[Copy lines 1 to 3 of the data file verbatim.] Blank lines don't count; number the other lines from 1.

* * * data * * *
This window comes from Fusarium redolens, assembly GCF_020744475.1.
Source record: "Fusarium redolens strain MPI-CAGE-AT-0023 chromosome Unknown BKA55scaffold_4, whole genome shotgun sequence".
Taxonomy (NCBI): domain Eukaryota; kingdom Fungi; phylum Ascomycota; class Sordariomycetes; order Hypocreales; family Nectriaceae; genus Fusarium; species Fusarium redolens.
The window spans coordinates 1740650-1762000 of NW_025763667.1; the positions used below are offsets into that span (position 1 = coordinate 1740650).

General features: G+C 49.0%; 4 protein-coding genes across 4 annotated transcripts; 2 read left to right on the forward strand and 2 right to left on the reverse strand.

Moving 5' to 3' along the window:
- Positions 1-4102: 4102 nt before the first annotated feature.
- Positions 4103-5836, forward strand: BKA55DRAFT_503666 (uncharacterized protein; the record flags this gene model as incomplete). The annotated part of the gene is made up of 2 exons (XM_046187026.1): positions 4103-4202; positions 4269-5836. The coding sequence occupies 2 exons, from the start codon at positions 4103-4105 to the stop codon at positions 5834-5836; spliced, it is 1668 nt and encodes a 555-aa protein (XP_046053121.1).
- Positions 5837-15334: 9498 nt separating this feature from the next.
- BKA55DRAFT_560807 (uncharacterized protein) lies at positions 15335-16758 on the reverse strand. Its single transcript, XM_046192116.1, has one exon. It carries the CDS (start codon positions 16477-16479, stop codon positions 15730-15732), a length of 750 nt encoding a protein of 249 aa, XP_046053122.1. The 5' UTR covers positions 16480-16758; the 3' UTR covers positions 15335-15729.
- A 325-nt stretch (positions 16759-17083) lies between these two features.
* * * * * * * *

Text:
This window comes from Fusarium redolens, assembly GCF_020744475.1.
Source record: "Fusarium redolens strain MPI-CAGE-AT-0023 chromosome Unknown BKA55scaffold_4, whole genome shotgun sequence".
Taxonomy (NCBI): domain Eukaryota; kingdom Fungi; phylum Ascomycota; class Sordariomycetes; order Hypocreales; family Nectriaceae; genus Fusarium; species Fusarium redolens.